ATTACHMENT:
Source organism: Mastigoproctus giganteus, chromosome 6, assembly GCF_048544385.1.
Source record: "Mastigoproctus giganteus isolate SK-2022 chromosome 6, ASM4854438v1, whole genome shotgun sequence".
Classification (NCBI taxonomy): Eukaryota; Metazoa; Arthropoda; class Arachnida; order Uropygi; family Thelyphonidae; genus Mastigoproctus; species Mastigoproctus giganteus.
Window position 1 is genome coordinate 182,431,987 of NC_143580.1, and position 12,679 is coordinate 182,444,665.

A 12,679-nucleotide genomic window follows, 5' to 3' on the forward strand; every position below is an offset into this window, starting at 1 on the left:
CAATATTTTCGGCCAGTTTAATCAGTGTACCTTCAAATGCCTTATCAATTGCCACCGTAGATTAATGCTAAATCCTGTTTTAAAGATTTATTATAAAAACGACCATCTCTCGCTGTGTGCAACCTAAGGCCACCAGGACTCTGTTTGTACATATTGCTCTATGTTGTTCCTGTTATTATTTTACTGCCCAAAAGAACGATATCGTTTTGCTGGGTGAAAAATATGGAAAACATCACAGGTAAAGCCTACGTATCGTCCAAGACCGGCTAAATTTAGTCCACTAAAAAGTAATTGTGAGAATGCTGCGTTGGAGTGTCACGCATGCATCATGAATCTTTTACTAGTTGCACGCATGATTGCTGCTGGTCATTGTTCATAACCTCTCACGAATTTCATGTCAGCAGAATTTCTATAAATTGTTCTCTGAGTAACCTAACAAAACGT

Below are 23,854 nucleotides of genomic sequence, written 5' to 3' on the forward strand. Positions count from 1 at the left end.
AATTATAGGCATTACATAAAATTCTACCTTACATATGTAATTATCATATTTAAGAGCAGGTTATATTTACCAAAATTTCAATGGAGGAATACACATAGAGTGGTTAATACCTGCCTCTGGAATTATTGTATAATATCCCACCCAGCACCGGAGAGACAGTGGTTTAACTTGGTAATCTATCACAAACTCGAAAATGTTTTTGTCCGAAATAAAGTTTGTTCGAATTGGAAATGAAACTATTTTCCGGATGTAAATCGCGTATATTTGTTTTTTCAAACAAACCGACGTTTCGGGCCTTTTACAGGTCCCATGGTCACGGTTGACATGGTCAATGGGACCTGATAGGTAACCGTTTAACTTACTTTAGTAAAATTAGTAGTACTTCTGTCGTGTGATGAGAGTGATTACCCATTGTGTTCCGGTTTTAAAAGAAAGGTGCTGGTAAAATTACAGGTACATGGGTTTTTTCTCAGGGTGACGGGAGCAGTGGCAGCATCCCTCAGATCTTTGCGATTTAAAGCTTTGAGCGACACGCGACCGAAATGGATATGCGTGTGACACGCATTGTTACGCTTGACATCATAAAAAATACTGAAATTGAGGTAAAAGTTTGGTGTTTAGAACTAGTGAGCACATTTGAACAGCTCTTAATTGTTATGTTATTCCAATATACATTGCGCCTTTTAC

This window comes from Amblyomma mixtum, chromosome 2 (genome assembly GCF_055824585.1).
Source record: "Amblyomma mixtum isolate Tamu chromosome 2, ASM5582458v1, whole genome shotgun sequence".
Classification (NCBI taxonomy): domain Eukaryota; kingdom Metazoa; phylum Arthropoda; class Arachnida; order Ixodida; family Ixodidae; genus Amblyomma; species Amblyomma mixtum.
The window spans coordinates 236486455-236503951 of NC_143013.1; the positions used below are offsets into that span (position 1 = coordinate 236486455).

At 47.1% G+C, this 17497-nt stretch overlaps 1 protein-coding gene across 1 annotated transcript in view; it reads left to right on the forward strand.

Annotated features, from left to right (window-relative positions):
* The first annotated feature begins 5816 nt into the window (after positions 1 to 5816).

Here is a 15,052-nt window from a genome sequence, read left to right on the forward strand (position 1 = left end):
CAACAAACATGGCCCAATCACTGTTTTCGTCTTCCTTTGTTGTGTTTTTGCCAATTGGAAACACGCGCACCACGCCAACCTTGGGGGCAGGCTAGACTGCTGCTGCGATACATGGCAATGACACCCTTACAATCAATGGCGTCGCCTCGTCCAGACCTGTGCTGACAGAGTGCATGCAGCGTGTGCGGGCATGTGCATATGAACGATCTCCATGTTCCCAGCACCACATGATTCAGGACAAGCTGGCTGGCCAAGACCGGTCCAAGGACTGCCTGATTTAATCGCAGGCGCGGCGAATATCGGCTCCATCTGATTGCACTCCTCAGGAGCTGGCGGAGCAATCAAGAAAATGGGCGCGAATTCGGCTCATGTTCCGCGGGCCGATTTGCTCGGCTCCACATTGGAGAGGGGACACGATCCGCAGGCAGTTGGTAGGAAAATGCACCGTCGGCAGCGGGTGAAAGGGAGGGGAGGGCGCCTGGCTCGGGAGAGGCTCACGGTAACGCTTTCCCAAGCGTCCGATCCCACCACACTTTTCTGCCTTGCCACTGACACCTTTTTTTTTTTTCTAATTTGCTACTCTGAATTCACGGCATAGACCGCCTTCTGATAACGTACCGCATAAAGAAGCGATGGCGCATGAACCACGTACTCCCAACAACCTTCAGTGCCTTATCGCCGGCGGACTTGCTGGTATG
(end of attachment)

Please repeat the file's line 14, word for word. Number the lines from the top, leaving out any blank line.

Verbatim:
Annotated features, from left to right (window-relative positions):